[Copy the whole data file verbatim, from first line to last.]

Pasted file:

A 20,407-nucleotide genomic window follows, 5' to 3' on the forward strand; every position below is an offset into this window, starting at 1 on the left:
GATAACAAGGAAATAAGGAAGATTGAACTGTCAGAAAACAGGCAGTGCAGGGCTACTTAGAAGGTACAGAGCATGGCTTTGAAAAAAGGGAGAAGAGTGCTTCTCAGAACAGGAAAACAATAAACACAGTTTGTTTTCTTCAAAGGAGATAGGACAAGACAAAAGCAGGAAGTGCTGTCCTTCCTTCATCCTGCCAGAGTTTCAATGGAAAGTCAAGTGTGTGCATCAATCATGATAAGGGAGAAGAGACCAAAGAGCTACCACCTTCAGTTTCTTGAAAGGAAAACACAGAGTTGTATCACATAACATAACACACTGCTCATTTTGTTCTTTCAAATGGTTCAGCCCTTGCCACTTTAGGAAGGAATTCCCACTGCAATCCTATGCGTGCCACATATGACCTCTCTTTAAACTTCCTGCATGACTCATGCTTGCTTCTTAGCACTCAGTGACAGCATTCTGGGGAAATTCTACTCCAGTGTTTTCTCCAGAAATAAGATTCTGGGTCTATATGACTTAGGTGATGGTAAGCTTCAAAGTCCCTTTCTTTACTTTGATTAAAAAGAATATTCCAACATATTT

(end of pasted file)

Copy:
A 20,407-nucleotide genomic window follows, 5' to 3' on the forward strand; every position below is an offset into this window, starting at 1 on the left:
GATAACAAGGAAATAAGGAAGATTGAACTGTCAGAAAACAGGCAGTGCAGGGCTACTTAGAAGGTACAGAGCATGGCTTTGAAAAAAGGGAGAAGAGTGCTTCTCAGAACAGGAAAACAATAAACACAGTTTGTTTTCTTCAAAGGAGATAGGACAAGACAAAAGCAGGAAGTGCTGTCCTTCCTTCATCCTGCCAGAGTTTCAATGGAAAGTCAAGTGTGTGCATCAATCATGATAAGGGAGAAGAGACCAAAGAGCTACCACCTTCAGTTTCTTGAAAGGAAAACACAGAGTTGTATCACATAACATAACACACTGCTCATTTTGTTCTTTCAAATGGTTCAGCCCTTGCCACTTTAGGAAGGAATTCCCACTGCAATCCTATGCGTGCCACATATGACCTCTCTTTAAACTTCCTGCATGACTCATGCTTGCTTCTTAGCACTCAGTGACAGCATTCTGGGGAAATTCTACTCCAGTGTTTTCTCCAGAAATAAGATTCTGGGTCTATATGACTTAGGTGATGGTAAGCTTCAAAGTCCCTTTCTTTACTTTGATTAAAAAGAATATTCCAACATATTT